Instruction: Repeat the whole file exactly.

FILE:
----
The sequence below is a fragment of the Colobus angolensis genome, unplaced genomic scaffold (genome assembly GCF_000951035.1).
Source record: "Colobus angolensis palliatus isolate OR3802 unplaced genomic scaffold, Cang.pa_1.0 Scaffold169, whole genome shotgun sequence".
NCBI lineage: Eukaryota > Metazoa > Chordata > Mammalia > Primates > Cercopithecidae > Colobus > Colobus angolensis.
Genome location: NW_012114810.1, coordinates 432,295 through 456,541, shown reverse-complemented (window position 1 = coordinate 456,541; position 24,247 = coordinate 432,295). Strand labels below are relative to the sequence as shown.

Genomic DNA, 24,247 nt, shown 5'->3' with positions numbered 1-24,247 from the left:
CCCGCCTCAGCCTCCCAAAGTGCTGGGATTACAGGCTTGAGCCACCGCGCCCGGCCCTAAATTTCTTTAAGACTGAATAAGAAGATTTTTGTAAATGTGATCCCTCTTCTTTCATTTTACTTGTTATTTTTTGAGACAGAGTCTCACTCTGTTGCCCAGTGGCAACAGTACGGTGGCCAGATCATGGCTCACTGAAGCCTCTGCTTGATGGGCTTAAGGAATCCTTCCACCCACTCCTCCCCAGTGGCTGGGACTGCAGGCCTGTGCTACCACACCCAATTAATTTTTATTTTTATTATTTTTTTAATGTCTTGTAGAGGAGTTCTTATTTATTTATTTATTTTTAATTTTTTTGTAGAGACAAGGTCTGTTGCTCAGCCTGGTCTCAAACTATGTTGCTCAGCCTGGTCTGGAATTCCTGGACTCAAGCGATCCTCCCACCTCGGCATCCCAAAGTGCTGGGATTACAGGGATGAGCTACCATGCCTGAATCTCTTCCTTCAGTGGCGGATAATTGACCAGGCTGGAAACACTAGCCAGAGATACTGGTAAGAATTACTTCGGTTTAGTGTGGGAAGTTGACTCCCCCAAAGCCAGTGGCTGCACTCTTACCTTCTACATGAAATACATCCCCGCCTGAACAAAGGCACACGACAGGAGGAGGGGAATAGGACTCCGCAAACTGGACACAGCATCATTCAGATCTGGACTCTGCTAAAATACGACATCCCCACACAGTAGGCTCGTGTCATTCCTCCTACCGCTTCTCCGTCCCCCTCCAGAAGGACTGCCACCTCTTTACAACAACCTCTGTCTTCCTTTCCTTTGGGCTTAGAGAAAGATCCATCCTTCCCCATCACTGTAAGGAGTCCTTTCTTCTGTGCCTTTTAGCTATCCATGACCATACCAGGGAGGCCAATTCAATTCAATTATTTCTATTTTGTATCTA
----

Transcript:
The sequence below is a fragment of the Colobus angolensis genome, unplaced genomic scaffold (genome assembly GCF_000951035.1).
Source record: "Colobus angolensis palliatus isolate OR3802 unplaced genomic scaffold, Cang.pa_1.0 Scaffold169, whole genome shotgun sequence".
NCBI lineage: Eukaryota > Metazoa > Chordata > Mammalia > Primates > Cercopithecidae > Colobus > Colobus angolensis.
Genome location: NW_012114810.1, coordinates 432,295 through 456,541, shown reverse-complemented (window position 1 = coordinate 456,541; position 24,247 = coordinate 432,295). Strand labels below are relative to the sequence as shown.

Genomic DNA, 24,247 nt, shown 5'->3' with positions numbered 1-24,247 from the left:
CCCGCCTCAGCCTCCCAAAGTGCTGGGATTACAGGCTTGAGCCACCGCGCCCGGCCCTAAATTTCTTTAAGACTGAATAAGAAGATTTTTGTAAATGTGATCCCTCTTCTTTCATTTTACTTGTTATTTTTTGAGACAGAGTCTCACTCTGTTGCCCAGTGGCAACAGTACGGTGGCCAGATCATGGCTCACTGAAGCCTCTGCTTGATGGGCTTAAGGAATCCTTCCACCCACTCCTCCCCAGTGGCTGGGACTGCAGGCCTGTGCTACCACACCCAATTAATTTTTATTTTTATTATTTTTTTAATGTCTTGTAGAGGAGTTCTTATTTATTTATTTATTTTTAATTTTTTTGTAGAGACAAGGTCTGTTGCTCAGCCTGGTCTCAAACTATGTTGCTCAGCCTGGTCTGGAATTCCTGGACTCAAGCGATCCTCCCACCTCGGCATCCCAAAGTGCTGGGATTACAGGGATGAGCTACCATGCCTGAATCTCTTCCTTCAGTGGCGGATAATTGACCAGGCTGGAAACACTAGCCAGAGATACTGGTAAGAATTACTTCGGTTTAGTGTGGGAAGTTGACTCCCCCAAAGCCAGTGGCTGCACTCTTACCTTCTACATGAAATACATCCCCGCCTGAACAAAGGCACACGACAGGAGGAGGGGAATAGGACTCCGCAAACTGGACACAGCATCATTCAGATCTGGACTCTGCTAAAATACGACATCCCCACACAGTAGGCTCGTGTCATTCCTCCTACCGCTTCTCCGTCCCCCTCCAGAAGGACTGCCACCTCTTTACAACAACCTCTGTCTTCCTTTCCTTTGGGCTTAGAGAAAGATCCATCCTTCCCCATCACTGTAAGGAGTCCTTTCTTCTGTGCCTTTTAGCTATCCATGACCATACCAGGGAGGCCAATTCAATTCAATTATTTCTATTTTGTATCTA